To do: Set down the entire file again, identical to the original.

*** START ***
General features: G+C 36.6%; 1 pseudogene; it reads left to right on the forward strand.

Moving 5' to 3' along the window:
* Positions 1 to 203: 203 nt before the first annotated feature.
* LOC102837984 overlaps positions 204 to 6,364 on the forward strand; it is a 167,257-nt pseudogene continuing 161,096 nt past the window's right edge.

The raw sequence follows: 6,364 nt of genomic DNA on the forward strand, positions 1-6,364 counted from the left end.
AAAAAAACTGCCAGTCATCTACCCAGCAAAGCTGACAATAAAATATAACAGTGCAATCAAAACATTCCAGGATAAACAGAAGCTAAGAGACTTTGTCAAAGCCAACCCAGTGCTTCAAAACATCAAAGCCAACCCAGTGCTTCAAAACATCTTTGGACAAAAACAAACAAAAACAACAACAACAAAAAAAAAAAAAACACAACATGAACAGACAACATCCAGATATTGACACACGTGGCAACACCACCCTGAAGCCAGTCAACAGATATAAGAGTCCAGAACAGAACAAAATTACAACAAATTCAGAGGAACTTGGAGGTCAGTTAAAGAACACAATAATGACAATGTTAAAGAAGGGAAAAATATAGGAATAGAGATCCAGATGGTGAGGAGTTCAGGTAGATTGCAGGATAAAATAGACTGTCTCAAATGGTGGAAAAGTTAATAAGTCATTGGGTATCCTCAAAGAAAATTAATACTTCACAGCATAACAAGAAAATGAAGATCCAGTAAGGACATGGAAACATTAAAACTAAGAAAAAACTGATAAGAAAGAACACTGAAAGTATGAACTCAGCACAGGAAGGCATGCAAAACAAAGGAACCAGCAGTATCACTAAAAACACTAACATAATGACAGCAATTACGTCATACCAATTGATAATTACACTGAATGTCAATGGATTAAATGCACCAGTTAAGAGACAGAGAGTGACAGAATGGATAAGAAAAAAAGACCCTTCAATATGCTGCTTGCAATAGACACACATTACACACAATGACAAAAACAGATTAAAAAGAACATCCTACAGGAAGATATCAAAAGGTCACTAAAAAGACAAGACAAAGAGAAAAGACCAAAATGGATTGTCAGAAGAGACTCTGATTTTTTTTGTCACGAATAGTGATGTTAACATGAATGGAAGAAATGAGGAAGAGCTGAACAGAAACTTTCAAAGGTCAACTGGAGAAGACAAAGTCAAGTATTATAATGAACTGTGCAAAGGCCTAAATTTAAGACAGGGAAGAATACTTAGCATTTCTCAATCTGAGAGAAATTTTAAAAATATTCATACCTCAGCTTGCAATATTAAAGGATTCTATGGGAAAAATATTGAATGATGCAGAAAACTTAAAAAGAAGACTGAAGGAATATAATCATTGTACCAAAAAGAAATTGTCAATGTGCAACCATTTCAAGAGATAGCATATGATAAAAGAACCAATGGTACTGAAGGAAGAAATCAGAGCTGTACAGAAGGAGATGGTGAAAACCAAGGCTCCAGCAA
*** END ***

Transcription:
General features: G+C 36.6%; 1 pseudogene; it reads left to right on the forward strand.

Moving 5' to 3' along the window:
* Positions 1 to 203: 203 nt before the first annotated feature.
* LOC102837984 overlaps positions 204 to 6,364 on the forward strand; it is a 167,257-nt pseudogene continuing 161,096 nt past the window's right edge.

The raw sequence follows: 6,364 nt of genomic DNA on the forward strand, positions 1-6,364 counted from the left end.
AAAAAAACTGCCAGTCATCTACCCAGCAAAGCTGACAATAAAATATAACAGTGCAATCAAAACATTCCAGGATAAACAGAAGCTAAGAGACTTTGTCAAAGCCAACCCAGTGCTTCAAAACATCAAAGCCAACCCAGTGCTTCAAAACATCTTTGGACAAAAACAAACAAAAACAACAACAACAAAAAAAAAAAAAACACAACATGAACAGACAACATCCAGATATTGACACACGTGGCAACACCACCCTGAAGCCAGTCAACAGATATAAGAGTCCAGAACAGAACAAAATTACAACAAATTCAGAGGAACTTGGAGGTCAGTTAAAGAACACAATAATGACAATGTTAAAGAAGGGAAAAATATAGGAATAGAGATCCAGATGGTGAGGAGTTCAGGTAGATTGCAGGATAAAATAGACTGTCTCAAATGGTGGAAAAGTTAATAAGTCATTGGGTATCCTCAAAGAAAATTAATACTTCACAGCATAACAAGAAAATGAAGATCCAGTAAGGACATGGAAACATTAAAACTAAGAAAAAACTGATAAGAAAGAACACTGAAAGTATGAACTCAGCACAGGAAGGCATGCAAAACAAAGGAACCAGCAGTATCACTAAAAACACTAACATAATGACAGCAATTACGTCATACCAATTGATAATTACACTGAATGTCAATGGATTAAATGCACCAGTTAAGAGACAGAGAGTGACAGAATGGATAAGAAAAAAAGACCCTTCAATATGCTGCTTGCAATAGACACACATTACACACAATGACAAAAACAGATTAAAAAGAACATCCTACAGGAAGATATCAAAAGGTCACTAAAAAGACAAGACAAAGAGAAAAGACCAAAATGGATTGTCAGAAGAGACTCTGATTTTTTTTGTCACGAATAGTGATGTTAACATGAATGGAAGAAATGAGGAAGAGCTGAACAGAAACTTTCAAAGGTCAACTGGAGAAGACAAAGTCAAGTATTATAATGAACTGTGCAAAGGCCTAAATTTAAGACAGGGAAGAATACTTAGCATTTCTCAATCTGAGAGAAATTTTAAAAATATTCATACCTCAGCTTGCAATATTAAAGGATTCTATGGGAAAAATATTGAATGATGCAGAAAACTTAAAAAGAAGACTGAAGGAATATAATCATTGTACCAAAAAGAAATTGTCAATGTGCAACCATTTCAAGAGATAGCATATGATAAAAGAACCAATGGTACTGAAGGAAGAAATCAGAGCTGTACAGAAGGAGATGGTGAAAACCAAGGCTCCAGCAA